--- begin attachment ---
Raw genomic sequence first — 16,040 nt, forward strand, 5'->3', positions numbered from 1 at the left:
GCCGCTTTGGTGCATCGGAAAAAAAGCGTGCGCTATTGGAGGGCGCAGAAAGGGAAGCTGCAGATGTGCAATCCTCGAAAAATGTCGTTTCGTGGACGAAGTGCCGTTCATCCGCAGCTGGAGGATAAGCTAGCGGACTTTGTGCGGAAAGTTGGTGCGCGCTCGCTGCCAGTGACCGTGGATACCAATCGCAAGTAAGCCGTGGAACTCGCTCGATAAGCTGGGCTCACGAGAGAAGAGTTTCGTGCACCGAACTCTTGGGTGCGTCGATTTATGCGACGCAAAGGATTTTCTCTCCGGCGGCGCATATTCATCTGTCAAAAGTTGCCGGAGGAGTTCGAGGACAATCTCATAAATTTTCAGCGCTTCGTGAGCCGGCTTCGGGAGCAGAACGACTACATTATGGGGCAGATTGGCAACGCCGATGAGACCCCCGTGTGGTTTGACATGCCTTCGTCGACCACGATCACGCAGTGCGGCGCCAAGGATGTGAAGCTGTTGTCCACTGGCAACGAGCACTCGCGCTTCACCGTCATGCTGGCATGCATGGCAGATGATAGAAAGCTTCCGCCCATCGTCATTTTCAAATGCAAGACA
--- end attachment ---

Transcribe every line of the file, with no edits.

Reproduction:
Raw genomic sequence first — 16,040 nt, forward strand, 5'->3', positions numbered from 1 at the left:
GCCGCTTTGGTGCATCGGAAAAAAAGCGTGCGCTATTGGAGGGCGCAGAAAGGGAAGCTGCAGATGTGCAATCCTCGAAAAATGTCGTTTCGTGGACGAAGTGCCGTTCATCCGCAGCTGGAGGATAAGCTAGCGGACTTTGTGCGGAAAGTTGGTGCGCGCTCGCTGCCAGTGACCGTGGATACCAATCGCAAGTAAGCCGTGGAACTCGCTCGATAAGCTGGGCTCACGAGAGAAGAGTTTCGTGCACCGAACTCTTGGGTGCGTCGATTTATGCGACGCAAAGGATTTTCTCTCCGGCGGCGCATATTCATCTGTCAAAAGTTGCCGGAGGAGTTCGAGGACAATCTCATAAATTTTCAGCGCTTCGTGAGCCGGCTTCGGGAGCAGAACGACTACATTATGGGGCAGATTGGCAACGCCGATGAGACCCCCGTGTGGTTTGACATGCCTTCGTCGACCACGATCACGCAGTGCGGCGCCAAGGATGTGAAGCTGTTGTCCACTGGCAACGAGCACTCGCGCTTCACCGTCATGCTGGCATGCATGGCAGATGATAGAAAGCTTCCGCCCATCGTCATTTTCAAATGCAAGACA